b . We have no tradition on which we can depend for the nature of the affliction. The earliest writers, Clement, Ignatius, Justin Martyr, and others of that date, are silent concerning it. Irenaeus, to the special nature of whose information we have referred in the notes on ch. 12:2, 4, contents himself with speaking of St Paul’s infirmity as a proof that God does not despise the flesh of man, as the heretics supposed. The first writer who goes so far as to specify the nature of the complaint is Tertullian, in the passage cited above, who supposes it to be “a pain in the ear or head.” He speaks of this, however, only as a matter of common report. Nearly every possible kind of pain or disease has been suggested as well as these. It seems hardly probable, however, that the Apostle should speak of ailments so slight in terms so strong. Other writers, therefore, have suggested that the Apostle was subject to epileptic fits. And if we are to suppose that the passage refers to bodily ailments at all, we must suppose something of this sort, or at least some kind of bodily infirmity sufficiently serious to prove an actual hindrance to the Apostle in his work of evangelizing the world. Dean Stanley mentions several instances of great men, such as Alfred the Great and William III., struggling against severe physical infirmities while discharging the most onerous duties of public life, and it is by no means impossible that St Paul’s thorn in the flesh may have been of this kind. See also 1 Corinthians 2:3 , 2 Corinthians 10:10 , 2 Corinthians 11:30 , Galatians 4:13 , Galatians 4:14 , Galatians 4:6 :17.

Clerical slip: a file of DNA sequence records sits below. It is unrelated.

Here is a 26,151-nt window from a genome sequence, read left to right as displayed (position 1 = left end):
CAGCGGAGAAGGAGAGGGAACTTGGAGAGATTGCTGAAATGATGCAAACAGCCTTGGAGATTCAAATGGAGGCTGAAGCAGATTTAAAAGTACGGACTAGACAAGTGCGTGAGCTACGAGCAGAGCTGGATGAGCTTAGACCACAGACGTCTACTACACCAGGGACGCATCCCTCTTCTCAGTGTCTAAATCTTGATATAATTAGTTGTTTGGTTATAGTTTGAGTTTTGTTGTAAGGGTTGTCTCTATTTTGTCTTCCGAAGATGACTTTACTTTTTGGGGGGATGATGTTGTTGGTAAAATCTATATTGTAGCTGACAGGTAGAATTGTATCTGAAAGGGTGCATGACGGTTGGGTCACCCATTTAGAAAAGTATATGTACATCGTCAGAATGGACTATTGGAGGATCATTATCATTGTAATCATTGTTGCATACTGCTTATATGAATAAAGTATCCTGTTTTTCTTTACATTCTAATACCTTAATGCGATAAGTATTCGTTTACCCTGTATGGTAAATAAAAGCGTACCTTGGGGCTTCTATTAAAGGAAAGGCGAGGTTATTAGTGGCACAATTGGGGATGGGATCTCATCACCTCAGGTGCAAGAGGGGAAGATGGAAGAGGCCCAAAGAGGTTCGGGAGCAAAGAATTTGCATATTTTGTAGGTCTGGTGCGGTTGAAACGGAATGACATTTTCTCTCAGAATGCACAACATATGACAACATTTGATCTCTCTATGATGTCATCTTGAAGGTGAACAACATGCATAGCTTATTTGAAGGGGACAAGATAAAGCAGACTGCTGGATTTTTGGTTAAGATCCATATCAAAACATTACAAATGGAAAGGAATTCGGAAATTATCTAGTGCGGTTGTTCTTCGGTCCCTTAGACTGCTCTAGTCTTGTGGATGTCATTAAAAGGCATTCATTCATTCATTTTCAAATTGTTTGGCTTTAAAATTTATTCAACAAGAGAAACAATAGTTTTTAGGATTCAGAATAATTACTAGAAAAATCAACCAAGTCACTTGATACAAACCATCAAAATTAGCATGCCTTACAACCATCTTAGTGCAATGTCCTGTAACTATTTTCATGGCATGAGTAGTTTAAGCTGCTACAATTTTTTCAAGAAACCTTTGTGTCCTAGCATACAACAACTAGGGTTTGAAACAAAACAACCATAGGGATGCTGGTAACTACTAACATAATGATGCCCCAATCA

c . There is one kind of bodily infirmity, however, which is made so much more probable than all others by certain passages in the Acts of the Apostles and in St Paul’s Epistles, that it deserves special consideration. Many have thought that a defect of sight, consequent on the dazzling light which shone upon him at his conversion, resulting in a three days blindness, was the physical defect under which he laboured, and have seen in such passages as Galatians 4:14 , Galatians 4:15 and 6:11 (the latter passage being supposed to imply that St Paul’s defective vision obliged him to write with characters unusually large) 1 1 St Paul says ‘with how large letters,’ not ‘how large a letter,’ as in A. V. a confirmation of this view. This opinion is deserving of consideration, but when it is sought to confirm it by such passages as Acts 13:9 , Acts 23:1 , it must be remembered that, the same word precisely is used of the council in Acts 6:15 , of St Stephen in Acts 7:55 , and would seem to imply an intent and piercing gaze, the very opposite of that caused by defective vision 2 2 Cf. St Luke 4:20; Acts 1:10, 3:4, 12, &c., where the same Greek word is used. . Such a gaze we might well suppose the Apostle to hare possessed, capable of riveting the attention of his hearers, in spite of a weak voice, an unstudied manner, and considerable personal disadvantages.